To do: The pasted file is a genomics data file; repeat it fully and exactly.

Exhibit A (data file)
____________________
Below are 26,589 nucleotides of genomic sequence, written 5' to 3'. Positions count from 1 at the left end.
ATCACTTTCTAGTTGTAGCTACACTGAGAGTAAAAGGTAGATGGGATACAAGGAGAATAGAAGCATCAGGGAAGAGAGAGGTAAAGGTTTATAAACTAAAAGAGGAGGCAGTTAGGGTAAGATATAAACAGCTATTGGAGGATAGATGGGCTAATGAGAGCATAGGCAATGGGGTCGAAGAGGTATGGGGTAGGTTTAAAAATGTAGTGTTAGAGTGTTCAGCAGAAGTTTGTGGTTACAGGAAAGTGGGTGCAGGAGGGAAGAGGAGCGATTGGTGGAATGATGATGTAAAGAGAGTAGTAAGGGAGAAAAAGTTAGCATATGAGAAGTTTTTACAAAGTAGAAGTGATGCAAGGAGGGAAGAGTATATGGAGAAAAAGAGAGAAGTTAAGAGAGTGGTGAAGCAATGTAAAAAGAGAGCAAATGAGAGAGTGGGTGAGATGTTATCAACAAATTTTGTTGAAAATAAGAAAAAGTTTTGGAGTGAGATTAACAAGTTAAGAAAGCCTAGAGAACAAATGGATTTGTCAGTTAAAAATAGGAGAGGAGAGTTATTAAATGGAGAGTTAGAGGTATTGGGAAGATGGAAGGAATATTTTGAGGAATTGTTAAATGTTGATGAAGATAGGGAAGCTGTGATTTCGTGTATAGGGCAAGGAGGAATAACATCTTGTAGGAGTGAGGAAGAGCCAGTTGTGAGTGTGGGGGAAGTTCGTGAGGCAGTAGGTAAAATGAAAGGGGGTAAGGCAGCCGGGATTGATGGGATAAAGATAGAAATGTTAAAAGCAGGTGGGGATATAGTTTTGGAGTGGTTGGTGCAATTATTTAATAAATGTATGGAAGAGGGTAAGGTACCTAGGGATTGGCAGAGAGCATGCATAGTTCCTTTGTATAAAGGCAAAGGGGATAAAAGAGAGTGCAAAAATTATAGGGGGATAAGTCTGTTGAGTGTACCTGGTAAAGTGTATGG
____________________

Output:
Below are 26,589 nucleotides of genomic sequence, written 5' to 3'. Positions count from 1 at the left end.
ATCACTTTCTAGTTGTAGCTACACTGAGAGTAAAAGGTAGATGGGATACAAGGAGAATAGAAGCATCAGGGAAGAGAGAGGTAAAGGTTTATAAACTAAAAGAGGAGGCAGTTAGGGTAAGATATAAACAGCTATTGGAGGATAGATGGGCTAATGAGAGCATAGGCAATGGGGTCGAAGAGGTATGGGGTAGGTTTAAAAATGTAGTGTTAGAGTGTTCAGCAGAAGTTTGTGGTTACAGGAAAGTGGGTGCAGGAGGGAAGAGGAGCGATTGGTGGAATGATGATGTAAAGAGAGTAGTAAGGGAGAAAAAGTTAGCATATGAGAAGTTTTTACAAAGTAGAAGTGATGCAAGGAGGGAAGAGTATATGGAGAAAAAGAGAGAAGTTAAGAGAGTGGTGAAGCAATGTAAAAAGAGAGCAAATGAGAGAGTGGGTGAGATGTTATCAACAAATTTTGTTGAAAATAAGAAAAAGTTTTGGAGTGAGATTAACAAGTTAAGAAAGCCTAGAGAACAAATGGATTTGTCAGTTAAAAATAGGAGAGGAGAGTTATTAAATGGAGAGTTAGAGGTATTGGGAAGATGGAAGGAATATTTTGAGGAATTGTTAAATGTTGATGAAGATAGGGAAGCTGTGATTTCGTGTATAGGGCAAGGAGGAATAACATCTTGTAGGAGTGAGGAAGAGCCAGTTGTGAGTGTGGGGGAAGTTCGTGAGGCAGTAGGTAAAATGAAAGGGGGTAAGGCAGCCGGGATTGATGGGATAAAGATAGAAATGTTAAAAGCAGGTGGGGATATAGTTTTGGAGTGGTTGGTGCAATTATTTAATAAATGTATGGAAGAGGGTAAGGTACCTAGGGATTGGCAGAGAGCATGCATAGTTCCTTTGTATAAAGGCAAAGGGGATAAAAGAGAGTGCAAAAATTATAGGGGGATAAGTCTGTTGAGTGTACCTGGTAAAGTGTATGG